Lessons from First Nation

This year’s Guelph Organic Conference and Expo looked to the roots of agriculture in the Great Lakes region for lessons in modern organic farming.

Richard Hill, a member of the Haudenosaunee First Nation, which is part of the Six Nation Confederacy, spoke to an attentive and enthusiastic crowd.

Before his talk, several people were working the technology, attempting to bring up his PowerPoint presentation. When he reached the designated time for his talk, he calmly suggested that perhaps this was a lesson to be learned. Although supporters had made a beautiful presentation for him, perhaps this was a reminder that the oral traditions should be shared orally.

This set the tone for his presentation and seemed typical of his approach: learn the lessons that are all around you. And his story telling was well honed: eloquent, humorous and fascinating.

Hill described the style of agriculture, based on corn, beans and squash, that was practised by the Seneca people in the 1600s. The “three sisters” were planted together in mounds. Corn grew tall, beans used the corn stalks for support and provided nitrogen and squash covered the ground, reducing weeding and keeping the soil moist. Hill said research from Cornell University shows this system was higher yielding and better for the soil than any of the European agricultural systems of the day.

Traditional agriculture was about more than yields or even soil. It included right relationships: among people, with the crops and with the earth. It also included songs, rituals and cooking. Traditional knowledge, he said, continues to provide a model for our relationship to the earth.

Hill explained the Haudenosaunee view of the world by comparing it to a bowl.

He said nature is like a big dish with everything we need inside. We are given a big spoon to take what we need, but there are some important rules: take as much as you need, don’t take more than you need, leave some for others and leave some for the dish. For you to be happy, the dish must be happy.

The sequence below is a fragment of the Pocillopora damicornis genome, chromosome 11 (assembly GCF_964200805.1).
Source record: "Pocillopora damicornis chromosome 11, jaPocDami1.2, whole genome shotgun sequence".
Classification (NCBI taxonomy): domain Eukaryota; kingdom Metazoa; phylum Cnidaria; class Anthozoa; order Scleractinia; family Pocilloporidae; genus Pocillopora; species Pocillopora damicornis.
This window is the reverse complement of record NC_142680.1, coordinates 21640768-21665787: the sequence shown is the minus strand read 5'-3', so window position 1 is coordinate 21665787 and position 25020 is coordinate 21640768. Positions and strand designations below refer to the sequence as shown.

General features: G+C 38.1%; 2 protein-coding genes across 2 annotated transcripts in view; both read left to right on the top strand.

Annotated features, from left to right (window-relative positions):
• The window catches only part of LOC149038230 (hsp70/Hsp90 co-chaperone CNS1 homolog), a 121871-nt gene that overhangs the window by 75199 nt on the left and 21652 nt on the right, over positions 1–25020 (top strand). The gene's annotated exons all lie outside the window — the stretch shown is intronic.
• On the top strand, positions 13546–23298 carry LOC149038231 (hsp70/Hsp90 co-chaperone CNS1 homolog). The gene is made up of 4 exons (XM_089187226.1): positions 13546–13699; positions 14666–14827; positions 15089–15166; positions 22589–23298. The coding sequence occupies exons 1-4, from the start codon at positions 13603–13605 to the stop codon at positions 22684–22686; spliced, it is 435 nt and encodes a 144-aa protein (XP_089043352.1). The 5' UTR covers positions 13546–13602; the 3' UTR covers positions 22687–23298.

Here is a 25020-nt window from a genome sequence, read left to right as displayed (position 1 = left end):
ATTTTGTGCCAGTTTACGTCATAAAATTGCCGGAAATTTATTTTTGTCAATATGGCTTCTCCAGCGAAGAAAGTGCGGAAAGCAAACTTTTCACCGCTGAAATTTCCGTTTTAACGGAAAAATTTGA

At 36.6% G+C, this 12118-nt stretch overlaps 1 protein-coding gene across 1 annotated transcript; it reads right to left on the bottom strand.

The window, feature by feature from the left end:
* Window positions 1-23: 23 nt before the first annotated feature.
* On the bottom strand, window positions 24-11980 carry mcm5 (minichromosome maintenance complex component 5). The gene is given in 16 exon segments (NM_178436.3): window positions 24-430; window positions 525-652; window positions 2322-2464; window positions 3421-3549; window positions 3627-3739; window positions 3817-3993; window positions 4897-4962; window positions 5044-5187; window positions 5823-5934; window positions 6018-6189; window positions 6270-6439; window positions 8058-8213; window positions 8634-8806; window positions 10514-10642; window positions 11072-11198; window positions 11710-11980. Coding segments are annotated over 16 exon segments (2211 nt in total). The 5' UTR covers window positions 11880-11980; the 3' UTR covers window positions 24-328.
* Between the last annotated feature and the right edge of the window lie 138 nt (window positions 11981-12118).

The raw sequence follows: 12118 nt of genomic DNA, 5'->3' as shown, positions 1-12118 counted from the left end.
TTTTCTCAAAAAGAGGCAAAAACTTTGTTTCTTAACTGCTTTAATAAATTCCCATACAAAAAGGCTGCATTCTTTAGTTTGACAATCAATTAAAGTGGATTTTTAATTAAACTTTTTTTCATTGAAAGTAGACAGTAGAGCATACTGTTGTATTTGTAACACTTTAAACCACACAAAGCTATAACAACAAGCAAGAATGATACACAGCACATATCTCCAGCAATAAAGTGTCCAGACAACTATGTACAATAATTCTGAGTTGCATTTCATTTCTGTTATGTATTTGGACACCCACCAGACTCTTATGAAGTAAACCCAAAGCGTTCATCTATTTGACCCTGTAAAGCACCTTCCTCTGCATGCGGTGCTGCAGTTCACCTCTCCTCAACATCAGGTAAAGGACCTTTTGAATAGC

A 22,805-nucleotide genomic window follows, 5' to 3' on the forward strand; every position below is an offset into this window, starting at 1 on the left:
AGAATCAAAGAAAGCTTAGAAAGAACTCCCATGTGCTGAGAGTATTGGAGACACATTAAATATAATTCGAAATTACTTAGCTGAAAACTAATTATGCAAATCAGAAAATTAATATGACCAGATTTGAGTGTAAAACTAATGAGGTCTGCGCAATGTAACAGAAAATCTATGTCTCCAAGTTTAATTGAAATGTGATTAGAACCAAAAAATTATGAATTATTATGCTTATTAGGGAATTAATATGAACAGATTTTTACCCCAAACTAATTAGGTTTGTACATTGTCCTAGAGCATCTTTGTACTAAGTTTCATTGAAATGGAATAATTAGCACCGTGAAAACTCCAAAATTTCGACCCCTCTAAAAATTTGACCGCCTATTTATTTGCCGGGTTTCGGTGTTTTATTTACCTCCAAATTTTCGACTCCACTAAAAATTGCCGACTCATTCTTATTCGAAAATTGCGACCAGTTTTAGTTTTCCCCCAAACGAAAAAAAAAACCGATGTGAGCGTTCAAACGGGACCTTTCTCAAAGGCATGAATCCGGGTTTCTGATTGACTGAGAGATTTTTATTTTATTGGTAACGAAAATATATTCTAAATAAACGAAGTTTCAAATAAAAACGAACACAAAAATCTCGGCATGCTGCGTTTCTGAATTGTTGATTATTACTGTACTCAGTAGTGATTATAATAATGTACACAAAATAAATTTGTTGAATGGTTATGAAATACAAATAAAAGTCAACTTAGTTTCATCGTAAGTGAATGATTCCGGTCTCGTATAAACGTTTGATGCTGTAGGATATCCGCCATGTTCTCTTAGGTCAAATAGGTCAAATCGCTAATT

This approach is based on abundance, social justice and ecology. It comes from a spiritual connection to food that is often lost in today’s world.

Hill said growing food is one of the best forms of medicine because if it is done well, it involves meditation, an open mind, compassion and realigning one’s self with the relationships we have with the earth.

The creation stories of the Haudenosaunee connect women with plants, and as such, “women are the economic engine in our community.” Men are connected with meat, with venison. Regeneration of society begins with an exchange of food between men and women, both groups working together.

“To navigate this world, we need inherited knowledge,” Hill said.

Sometimes the information is hard to access.

“If you use your mind in the right way, it is all there for you. You have to work, but it is there.”

This work can be emotionally draining, and Hill said it may not necessarily be cost effective. However, it is necessary to heal the gulf between people, the food supply and the natural world.

Hill said the garden and the field tells us what we need. Some weeds may not be good, but they may be there to show us that more work is needed. Other “weeds” may be there because they bring the medicine we need. Even the crops themselves may be showing us what we need. One type of corn, the old grandfather or grandmother corn, with seeds that come up and over the tip, has medicinal value. Beans are important in relieving diabetes.

The lessons of the Haudenosaunee include a personal and spiritual connection to food.

“The love the creator felt for us is part of our traditional food,” Hill said.

You can’t say, “I grow corn,” in his language. You can only say, “I put the seed in the ground and the corn grows.” The corn has its own spirit.

Still, the work of the people is important.

“What we’re doing is to restore the health of the dish.”

Organic agriculture also needs to reconnect with its traditions of care, relationship, social justice and listening to the lessons around us.

“The only antidote to stupidity is to have a relationship with right thinking,” Hill said. “Over there is insanity, and if you bang your head on that wall, you will get a headache. Over here is fertile earth. Where do you want to spend your time?”

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